Matthew 16

Matthew 16  •  4 min. read  •  grade level: 8
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These views of the kingdom and of the ways of God toward Israel having been given; the uselessness of a religion of forms by ordinances, however privileged, having been declared; the principles of man's heart, and the impossibility of closing the heart of God having been shown; the Spirit of God enters, in this chapter, upon another ground. The existing generation is abandoned; there shall no sign be given unto it, but the sign of the prophet Jonas. It was not so difficult to discern the times. Thereupon the Lord, amidst the uncertainty of the masses, on the answer of the faith of Simon Peter, reveals what is to succeed this generation, namely, the church, never named before.
Here it is not Christ who sows, but the faith of another, faith given to Peter, which discerns in Jesus the Son of the living God. The Jews had only the sign of a risen Savior; the generation was then rejected, and nothing built upon the first mission of Jesus (the Messiah should "be cut off and shall have nothing"); but the Son of the living God-here is a power and a strength which the energy of the prince of this world could not overturn, against which evidently the gates of hades should not prevail; for in His resurrection, on the contrary, they should be broken by Christ. The resurrection of the Son of God, according to the power of life which was in Him, the foundation and measure of the life and security of the church, was sheltered, and the church by it, from all the attacks of him who had the power of death. In vain the tomb shrouded itself in darkness, out of the midst of which came forth the life more powerful than ever. Simon makes this confession by the revelation of the Father, and it is upon that the church is founded. Indeed Peter is the only one who adds this word "living" to the expression "Son of God." Nathaniel just owns Him as the Son of God and King of Israel; but Peter has the secret of the immovable security of the church of God. It will be found in his epistles that this idea of "living," associated with the resurrection of Christ, forms their basis and ruling thought.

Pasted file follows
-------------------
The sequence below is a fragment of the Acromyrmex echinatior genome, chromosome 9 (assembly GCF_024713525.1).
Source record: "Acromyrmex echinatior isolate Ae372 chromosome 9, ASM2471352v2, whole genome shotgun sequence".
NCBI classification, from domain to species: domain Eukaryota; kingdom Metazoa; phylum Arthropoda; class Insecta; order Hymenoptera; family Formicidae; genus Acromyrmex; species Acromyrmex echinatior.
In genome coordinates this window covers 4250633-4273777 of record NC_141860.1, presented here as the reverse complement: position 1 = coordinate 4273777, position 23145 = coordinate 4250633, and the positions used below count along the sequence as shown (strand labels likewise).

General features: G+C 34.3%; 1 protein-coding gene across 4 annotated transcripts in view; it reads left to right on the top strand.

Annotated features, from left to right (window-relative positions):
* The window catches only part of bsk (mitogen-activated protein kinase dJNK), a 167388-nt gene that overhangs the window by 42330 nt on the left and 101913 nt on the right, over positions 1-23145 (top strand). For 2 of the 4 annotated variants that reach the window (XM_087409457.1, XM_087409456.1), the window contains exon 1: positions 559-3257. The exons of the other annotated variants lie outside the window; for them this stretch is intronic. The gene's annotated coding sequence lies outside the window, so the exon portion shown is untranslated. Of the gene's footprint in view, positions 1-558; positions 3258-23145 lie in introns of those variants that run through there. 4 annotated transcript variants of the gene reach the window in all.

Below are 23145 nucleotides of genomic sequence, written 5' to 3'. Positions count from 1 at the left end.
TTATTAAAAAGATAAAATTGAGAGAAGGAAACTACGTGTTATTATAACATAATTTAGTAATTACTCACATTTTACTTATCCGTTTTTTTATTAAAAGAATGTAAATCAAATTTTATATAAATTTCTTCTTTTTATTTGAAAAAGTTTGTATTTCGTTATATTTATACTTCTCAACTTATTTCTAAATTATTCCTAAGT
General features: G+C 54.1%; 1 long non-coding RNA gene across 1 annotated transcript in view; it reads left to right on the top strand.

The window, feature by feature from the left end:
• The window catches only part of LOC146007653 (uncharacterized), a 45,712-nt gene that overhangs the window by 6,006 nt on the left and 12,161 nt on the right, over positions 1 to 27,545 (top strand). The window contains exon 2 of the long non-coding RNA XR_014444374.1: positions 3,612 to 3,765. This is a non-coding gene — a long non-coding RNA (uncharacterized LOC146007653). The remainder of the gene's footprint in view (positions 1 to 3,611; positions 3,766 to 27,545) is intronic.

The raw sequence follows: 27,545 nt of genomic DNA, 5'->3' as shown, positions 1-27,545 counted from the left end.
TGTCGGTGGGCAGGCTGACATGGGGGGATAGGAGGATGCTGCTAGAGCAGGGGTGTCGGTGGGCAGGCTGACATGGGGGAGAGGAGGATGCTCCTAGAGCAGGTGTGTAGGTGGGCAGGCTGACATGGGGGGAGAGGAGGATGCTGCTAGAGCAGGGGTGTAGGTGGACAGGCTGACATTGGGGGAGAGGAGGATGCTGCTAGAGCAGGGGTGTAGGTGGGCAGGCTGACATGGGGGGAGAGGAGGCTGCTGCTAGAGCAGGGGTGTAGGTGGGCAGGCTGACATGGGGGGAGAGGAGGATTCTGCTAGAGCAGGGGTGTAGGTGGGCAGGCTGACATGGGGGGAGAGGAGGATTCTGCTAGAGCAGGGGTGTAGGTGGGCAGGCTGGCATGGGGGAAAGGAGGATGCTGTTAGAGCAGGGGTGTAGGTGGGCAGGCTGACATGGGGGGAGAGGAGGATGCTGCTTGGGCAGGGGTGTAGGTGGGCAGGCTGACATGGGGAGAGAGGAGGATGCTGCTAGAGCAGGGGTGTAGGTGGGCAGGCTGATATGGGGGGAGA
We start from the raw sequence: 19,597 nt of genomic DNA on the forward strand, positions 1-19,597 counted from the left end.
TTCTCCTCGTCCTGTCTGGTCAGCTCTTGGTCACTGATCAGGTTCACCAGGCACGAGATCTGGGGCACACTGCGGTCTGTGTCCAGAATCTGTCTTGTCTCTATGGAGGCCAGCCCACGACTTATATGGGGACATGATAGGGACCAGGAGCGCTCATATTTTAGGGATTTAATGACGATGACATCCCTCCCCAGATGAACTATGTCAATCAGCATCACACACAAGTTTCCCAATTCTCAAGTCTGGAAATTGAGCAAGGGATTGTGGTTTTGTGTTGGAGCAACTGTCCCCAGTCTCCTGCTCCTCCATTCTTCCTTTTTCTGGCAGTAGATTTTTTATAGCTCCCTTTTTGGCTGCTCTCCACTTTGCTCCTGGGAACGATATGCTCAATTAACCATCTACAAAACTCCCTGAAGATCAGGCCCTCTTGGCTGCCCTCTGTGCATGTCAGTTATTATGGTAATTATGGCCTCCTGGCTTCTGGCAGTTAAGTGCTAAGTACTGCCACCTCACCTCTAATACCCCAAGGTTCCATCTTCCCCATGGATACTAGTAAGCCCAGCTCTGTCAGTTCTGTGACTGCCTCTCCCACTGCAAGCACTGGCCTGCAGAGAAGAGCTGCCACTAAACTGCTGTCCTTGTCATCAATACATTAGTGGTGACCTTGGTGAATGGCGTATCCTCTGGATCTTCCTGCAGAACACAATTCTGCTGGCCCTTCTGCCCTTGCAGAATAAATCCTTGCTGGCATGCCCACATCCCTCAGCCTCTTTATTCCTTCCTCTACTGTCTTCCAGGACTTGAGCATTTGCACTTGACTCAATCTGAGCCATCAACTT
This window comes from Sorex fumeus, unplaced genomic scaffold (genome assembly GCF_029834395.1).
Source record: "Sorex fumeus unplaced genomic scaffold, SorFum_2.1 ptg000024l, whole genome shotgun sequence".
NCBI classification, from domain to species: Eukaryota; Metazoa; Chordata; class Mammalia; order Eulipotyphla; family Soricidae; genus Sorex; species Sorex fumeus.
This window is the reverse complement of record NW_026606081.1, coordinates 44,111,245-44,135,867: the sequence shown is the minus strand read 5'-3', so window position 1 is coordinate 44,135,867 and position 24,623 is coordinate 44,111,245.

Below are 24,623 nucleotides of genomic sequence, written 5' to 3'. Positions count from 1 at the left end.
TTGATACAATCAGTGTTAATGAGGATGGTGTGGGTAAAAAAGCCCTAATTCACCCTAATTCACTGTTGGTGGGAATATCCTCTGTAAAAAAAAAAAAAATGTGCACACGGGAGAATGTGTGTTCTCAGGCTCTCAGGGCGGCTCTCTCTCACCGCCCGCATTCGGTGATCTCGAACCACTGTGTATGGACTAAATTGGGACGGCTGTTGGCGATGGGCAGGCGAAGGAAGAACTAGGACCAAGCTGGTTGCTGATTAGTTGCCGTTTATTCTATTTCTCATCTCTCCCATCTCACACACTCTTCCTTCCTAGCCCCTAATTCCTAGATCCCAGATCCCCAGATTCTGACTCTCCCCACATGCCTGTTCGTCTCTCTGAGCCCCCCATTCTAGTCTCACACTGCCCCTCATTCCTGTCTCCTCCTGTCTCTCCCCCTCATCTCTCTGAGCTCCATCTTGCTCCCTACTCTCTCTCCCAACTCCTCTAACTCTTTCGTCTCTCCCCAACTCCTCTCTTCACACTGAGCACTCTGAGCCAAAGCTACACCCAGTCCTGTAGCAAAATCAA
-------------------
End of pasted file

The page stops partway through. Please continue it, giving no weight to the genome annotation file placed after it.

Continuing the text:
Moreover, not only the church, more powerful than death, like its divine Founder, should be based on the confession of Peter; but the administration of the kingdom here below should be entrusted to him. Not he, but Christ builds the church upon the foundations which the Father Himself had laid in the revelation of His life in the Son; but the keys of the kingdom are entrusted to Peter. This administration was to begin among the Jews, and Peter was specially their apostle.
Here the Lord forbids them to announce Him as the Christ-that is no more the question, and from this time He speaks to them of His rejection and death; but the heart of Peter, favored as he was, answered in no wise (for he was still in the flesh, not having received the Spirit) to this revelation which had been made to him. He opposes himself to the cross, and the Lord treats him as being identified with Satan and doing his work. Such is the flesh; whatever may be the revelations enjoyed by him who is not yet set free. On this occasion the Lord presents the cross as the portion of all those who followed Him, but He supports them in difficulty by the revelation of His coming in glory, and there were even some there who should see before their death the Son of man coming in His kingdom.
The church is built upon this confession of Jesus, the Son of the living God, manifested in resurrection; this supposes the death and cross of Christ; but one is sustained in cleaving to the good of the soul, even though life should be lost; for the Son of man will come in the glory of His Father.
Here we may remark that in verse 21, it is Jerusalem, the scribes, the chief priests who alone are presented as culpable. It is not the question yet of the Gentiles; but their very guilt puts Jesus in the position, not of Messiah only, but of Son of God in power, and of Son of man, coming in the glory of His Father with His angels, with a view to judging all men.